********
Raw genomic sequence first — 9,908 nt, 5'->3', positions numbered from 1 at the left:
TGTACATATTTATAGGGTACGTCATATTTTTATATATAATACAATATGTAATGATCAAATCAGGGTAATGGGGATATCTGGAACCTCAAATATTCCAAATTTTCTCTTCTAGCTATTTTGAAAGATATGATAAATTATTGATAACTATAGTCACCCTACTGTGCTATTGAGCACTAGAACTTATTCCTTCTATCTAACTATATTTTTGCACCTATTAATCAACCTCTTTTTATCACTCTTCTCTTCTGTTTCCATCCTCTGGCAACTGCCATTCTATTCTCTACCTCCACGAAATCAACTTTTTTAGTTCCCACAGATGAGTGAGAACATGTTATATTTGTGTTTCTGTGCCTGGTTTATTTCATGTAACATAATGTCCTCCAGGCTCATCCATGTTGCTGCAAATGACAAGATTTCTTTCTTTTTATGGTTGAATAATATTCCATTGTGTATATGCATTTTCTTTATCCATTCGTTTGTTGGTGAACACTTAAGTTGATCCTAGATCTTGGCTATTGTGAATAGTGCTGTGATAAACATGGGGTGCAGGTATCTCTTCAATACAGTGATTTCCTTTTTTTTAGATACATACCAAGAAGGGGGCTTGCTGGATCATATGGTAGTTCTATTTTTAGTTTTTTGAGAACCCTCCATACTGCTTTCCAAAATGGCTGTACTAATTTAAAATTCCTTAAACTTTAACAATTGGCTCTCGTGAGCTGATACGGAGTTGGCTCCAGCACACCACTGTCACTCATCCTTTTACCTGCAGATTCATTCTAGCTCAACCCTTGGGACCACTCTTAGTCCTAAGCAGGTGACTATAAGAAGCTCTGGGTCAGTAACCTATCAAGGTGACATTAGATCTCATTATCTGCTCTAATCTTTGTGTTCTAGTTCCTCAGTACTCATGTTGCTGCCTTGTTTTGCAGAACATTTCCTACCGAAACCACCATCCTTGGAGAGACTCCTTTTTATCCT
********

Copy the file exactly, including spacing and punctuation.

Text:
Raw genomic sequence first — 9,908 nt, 5'->3', positions numbered from 1 at the left:
TGTACATATTTATAGGGTACGTCATATTTTTATATATAATACAATATGTAATGATCAAATCAGGGTAATGGGGATATCTGGAACCTCAAATATTCCAAATTTTCTCTTCTAGCTATTTTGAAAGATATGATAAATTATTGATAACTATAGTCACCCTACTGTGCTATTGAGCACTAGAACTTATTCCTTCTATCTAACTATATTTTTGCACCTATTAATCAACCTCTTTTTATCACTCTTCTCTTCTGTTTCCATCCTCTGGCAACTGCCATTCTATTCTCTACCTCCACGAAATCAACTTTTTTAGTTCCCACAGATGAGTGAGAACATGTTATATTTGTGTTTCTGTGCCTGGTTTATTTCATGTAACATAATGTCCTCCAGGCTCATCCATGTTGCTGCAAATGACAAGATTTCTTTCTTTTTATGGTTGAATAATATTCCATTGTGTATATGCATTTTCTTTATCCATTCGTTTGTTGGTGAACACTTAAGTTGATCCTAGATCTTGGCTATTGTGAATAGTGCTGTGATAAACATGGGGTGCAGGTATCTCTTCAATACAGTGATTTCCTTTTTTTTAGATACATACCAAGAAGGGGGCTTGCTGGATCATATGGTAGTTCTATTTTTAGTTTTTTGAGAACCCTCCATACTGCTTTCCAAAATGGCTGTACTAATTTAAAATTCCTTAAACTTTAACAATTGGCTCTCGTGAGCTGATACGGAGTTGGCTCCAGCACACCACTGTCACTCATCCTTTTACCTGCAGATTCATTCTAGCTCAACCCTTGGGACCACTCTTAGTCCTAAGCAGGTGACTATAAGAAGCTCTGGGTCAGTAACCTATCAAGGTGACATTAGATCTCATTATCTGCTCTAATCTTTGTGTTCTAGTTCCTCAGTACTCATGTTGCTGCCTTGTTTTGCAGAACATTTCCTACCGAAACCACCATCCTTGGAGAGACTCCTTTTTATCCT